Alumna Promotes the Importance of Safety in Social Work

Janet Nelson's induction into the  induction into the Association of Women Martial Arts Instructors Hall of Fame

Martial arts and social work might not seem to have a lot of parallels at first, but social work alumna Janet Nelson (MSW, ’94) has made it her mission to bring concepts of self-defense to the social work and helping professional fields.

During her undergraduate program at the University of Florida, Nelson looked for a way to keep her legs strong after multiple knee surgeries in high school. She joined some of the girls from her dorm for a karate class and was hooked. Working with her sensei (Japanese for “teacher”), Mary Davis, Janet assisted with women’s self-defense courses on campus and in the Gainesville community.

“The idea of improving ourselves so that we can serve others in our community is part of the code of ethics of the martial arts style I joined,” explained Nelson. “Being a karate teacher in my style provided a natural transition into social work.”

She was able to continue teaching self-defense when she came to Florida State University to pursue her master’s degree in social work, running multiple self-defense training programs for women on FSU’s campus and at the Center for Participant Education. During this time, she made the connection between the female-dominant profession she was entering and the self-defense for women courses she taught.

“A light bulb went off!” she emphasized. “I decided I needed to teach personal safety skills and self-defense techniques to my colleagues who are out in the field in some difficult situations.”

She continued teaching a female martial artist who had been stabbed on the job while working in social services. Moreover, she remembered the countless women she taught and empowered who survived sexual or domestic violence and were working to reclaim their lives.

Nelson was able to refine her approach to self-defense that she developed into what she calls Everyday Self Defense® training that includes personal safety awareness, conflict avoidance skills, stress reduction, and self-care. Over the years, she continues to do live presentations and training, but now also offers online classes and training manuals to make her special style of training available to a larger number of social work and human service workers nationwide.

Her unique blend of skills as a clinical social worker with specialized knowledge of workplace violence prevention also came together in 2014, in what she calls her “greatest contribution to the social work profession” when she served as an expert witness for the Occupational Safety and Health Administration (OSHA) in the Integra Health Management case.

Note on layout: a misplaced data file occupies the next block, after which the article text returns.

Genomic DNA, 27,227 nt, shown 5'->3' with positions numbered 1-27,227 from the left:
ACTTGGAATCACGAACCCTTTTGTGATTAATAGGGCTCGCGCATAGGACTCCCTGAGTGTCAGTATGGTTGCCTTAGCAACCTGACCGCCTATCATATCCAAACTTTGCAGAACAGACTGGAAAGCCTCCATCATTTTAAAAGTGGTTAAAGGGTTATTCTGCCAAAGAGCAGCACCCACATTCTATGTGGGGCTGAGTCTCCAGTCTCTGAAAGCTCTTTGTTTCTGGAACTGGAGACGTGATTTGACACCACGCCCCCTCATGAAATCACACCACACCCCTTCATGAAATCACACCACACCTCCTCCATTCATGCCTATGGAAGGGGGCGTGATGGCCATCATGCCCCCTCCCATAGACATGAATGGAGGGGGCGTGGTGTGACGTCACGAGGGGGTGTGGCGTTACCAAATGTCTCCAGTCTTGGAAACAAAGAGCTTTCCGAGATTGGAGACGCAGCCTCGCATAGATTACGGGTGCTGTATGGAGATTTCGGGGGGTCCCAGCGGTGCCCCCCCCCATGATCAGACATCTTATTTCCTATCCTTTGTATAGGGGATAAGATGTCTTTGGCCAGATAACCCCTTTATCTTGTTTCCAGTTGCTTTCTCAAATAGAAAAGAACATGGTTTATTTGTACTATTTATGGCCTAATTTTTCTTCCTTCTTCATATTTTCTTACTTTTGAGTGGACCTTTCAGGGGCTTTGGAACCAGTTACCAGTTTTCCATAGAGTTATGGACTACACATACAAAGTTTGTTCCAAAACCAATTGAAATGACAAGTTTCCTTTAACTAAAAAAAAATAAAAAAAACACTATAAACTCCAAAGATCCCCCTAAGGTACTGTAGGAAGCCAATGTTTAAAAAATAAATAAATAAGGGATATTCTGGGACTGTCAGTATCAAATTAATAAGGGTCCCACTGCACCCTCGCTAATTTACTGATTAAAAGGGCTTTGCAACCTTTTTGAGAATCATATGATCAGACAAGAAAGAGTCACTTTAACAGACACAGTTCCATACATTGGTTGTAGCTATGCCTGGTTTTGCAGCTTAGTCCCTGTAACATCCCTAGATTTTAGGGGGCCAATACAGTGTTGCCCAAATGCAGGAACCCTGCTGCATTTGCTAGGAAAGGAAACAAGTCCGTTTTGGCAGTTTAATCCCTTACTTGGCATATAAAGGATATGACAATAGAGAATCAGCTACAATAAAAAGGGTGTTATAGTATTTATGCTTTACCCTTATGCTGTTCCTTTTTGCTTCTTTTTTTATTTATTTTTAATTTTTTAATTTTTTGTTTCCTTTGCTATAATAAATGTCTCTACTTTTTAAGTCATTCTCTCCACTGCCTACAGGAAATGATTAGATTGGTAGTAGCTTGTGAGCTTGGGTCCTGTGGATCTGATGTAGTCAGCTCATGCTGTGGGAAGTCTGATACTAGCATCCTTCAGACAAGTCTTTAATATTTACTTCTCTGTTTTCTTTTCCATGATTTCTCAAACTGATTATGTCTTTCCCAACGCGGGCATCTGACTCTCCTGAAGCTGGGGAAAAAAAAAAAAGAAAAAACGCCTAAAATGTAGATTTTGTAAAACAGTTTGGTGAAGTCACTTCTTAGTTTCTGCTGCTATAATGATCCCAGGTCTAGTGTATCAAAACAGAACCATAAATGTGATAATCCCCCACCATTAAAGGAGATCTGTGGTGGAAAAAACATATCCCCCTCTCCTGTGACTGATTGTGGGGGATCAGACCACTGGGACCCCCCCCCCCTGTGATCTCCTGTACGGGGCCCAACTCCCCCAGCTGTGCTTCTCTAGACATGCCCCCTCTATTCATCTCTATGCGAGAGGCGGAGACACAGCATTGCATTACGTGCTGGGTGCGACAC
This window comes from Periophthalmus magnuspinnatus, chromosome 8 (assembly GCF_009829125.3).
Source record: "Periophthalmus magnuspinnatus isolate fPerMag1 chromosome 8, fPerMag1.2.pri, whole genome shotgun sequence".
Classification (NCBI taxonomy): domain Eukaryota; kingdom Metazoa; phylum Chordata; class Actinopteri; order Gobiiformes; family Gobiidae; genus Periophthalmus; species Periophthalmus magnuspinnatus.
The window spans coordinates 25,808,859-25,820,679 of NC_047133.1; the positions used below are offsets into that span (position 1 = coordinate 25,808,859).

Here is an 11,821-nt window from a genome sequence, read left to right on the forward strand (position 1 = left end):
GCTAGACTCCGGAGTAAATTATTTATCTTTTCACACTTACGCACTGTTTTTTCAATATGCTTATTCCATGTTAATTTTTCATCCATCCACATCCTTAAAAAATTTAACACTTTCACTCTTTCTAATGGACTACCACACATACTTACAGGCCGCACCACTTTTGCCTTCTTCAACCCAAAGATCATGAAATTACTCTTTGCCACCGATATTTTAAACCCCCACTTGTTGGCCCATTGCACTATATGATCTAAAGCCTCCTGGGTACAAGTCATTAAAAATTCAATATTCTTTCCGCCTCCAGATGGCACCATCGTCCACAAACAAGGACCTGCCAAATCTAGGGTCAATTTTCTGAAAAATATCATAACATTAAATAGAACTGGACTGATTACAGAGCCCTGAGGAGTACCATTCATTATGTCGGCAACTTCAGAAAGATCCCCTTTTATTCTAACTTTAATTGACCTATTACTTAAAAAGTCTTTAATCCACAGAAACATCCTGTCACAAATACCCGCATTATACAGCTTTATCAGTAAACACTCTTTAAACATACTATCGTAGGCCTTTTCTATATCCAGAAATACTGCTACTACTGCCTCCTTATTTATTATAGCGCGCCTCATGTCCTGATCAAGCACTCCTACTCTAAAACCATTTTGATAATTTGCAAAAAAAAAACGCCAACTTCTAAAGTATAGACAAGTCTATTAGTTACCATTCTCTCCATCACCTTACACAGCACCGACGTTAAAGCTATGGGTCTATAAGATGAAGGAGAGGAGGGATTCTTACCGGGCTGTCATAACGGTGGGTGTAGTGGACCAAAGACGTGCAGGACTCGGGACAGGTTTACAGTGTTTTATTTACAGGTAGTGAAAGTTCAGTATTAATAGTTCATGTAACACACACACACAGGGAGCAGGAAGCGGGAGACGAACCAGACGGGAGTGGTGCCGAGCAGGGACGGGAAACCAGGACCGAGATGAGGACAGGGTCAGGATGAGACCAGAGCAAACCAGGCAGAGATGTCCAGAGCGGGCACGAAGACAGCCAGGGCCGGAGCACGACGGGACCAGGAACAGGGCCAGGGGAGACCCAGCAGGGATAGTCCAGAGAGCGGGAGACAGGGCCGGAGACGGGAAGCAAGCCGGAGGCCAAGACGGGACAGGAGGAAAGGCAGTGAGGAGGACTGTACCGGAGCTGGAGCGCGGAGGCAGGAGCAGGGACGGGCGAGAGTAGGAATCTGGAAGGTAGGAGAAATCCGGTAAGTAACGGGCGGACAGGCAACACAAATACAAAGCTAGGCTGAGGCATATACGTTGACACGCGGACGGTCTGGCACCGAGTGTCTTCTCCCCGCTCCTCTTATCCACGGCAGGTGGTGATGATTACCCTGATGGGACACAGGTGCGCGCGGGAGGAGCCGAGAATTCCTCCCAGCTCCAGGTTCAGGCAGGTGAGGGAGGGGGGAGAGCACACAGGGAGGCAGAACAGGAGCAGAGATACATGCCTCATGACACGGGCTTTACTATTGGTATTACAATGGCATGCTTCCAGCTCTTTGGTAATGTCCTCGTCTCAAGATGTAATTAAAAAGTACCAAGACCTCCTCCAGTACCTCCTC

In this case, Integra Health Management, a social service employment organization, was found accountable for failing to protect its workers from workplace violence. The ruling came about after the stabbing death of one of its employees during a home visit with a client who had a history of mental health issues and violent behavior. The social worker raised safety concerns but was still assigned to this client visit alone. Through this ruling, employers are now being held accountable for reducing health and safety hazards encountered by human service workers.

“The Integra case was my opportunity to combine everything I had studied and developed for the betterment of the social work profession, and for worker safety in general,” said Nelson. “Client safety and worker safety are inextricably linked. I was able to advocate for the needs of social workers due to the safety hazards we face in our work. I was also able to stand up for a family that lost their twenty-three-year-old daughter.”

She encourages other social workers to take an active interest in the general duty clause and other policies that keep them safe. One way to do this, she says, is through social work professional organizations and helping them advocate for safety policies and protocols and keeping informed on related legislative issues.

Nelson also encourages making safety a priority in social work practice as a way to protect both clients and social service workers. In particular, she recommends doing violence risk assessments to know what you are walking into while also establishing good listening skills and good boundaries with clients. She also encourages fellow social workers to properly document incidents that cause discomfort, intimidation or that make them feel unsafe.

“Advocate for your safety with the understanding of how connected it is to your clients’ safety and your ability to practice good social work,” she stresses. “Use your head along with your heart.”

Nelson’s efforts were also recognized this year with her induction into the Association of Women Martial Arts Instructors Hall of Fame for more than forty years of martial arts instruction and the development of Everyday Self Defense. Learn more about her training at

Monday, December 9, 2019 - 11:09 AM
Last updated: Tue, 09/22/2020 - 12:39 PM